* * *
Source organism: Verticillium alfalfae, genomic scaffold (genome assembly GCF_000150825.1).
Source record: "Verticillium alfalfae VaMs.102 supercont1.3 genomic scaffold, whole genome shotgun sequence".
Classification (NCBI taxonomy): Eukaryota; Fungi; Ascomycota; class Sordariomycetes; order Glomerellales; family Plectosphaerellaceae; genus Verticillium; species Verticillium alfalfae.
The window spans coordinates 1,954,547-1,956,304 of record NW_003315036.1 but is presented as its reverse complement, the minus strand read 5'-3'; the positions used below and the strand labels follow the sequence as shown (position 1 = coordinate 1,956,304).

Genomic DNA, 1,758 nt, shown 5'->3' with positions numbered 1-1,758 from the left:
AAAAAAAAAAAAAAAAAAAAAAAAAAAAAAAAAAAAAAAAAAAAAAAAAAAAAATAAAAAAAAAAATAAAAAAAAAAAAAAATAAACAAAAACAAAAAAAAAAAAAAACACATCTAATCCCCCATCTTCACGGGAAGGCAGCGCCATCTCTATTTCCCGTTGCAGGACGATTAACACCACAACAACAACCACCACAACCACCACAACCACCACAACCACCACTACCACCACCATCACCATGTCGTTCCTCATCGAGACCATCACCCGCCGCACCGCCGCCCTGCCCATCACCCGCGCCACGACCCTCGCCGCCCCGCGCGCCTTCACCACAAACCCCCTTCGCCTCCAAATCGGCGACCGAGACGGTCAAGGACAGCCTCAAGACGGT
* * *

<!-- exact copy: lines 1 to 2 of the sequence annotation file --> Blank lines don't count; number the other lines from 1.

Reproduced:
Source organism: Verticillium alfalfae, genomic scaffold (genome assembly GCF_000150825.1).
Source record: "Verticillium alfalfae VaMs.102 supercont1.3 genomic scaffold, whole genome shotgun sequence".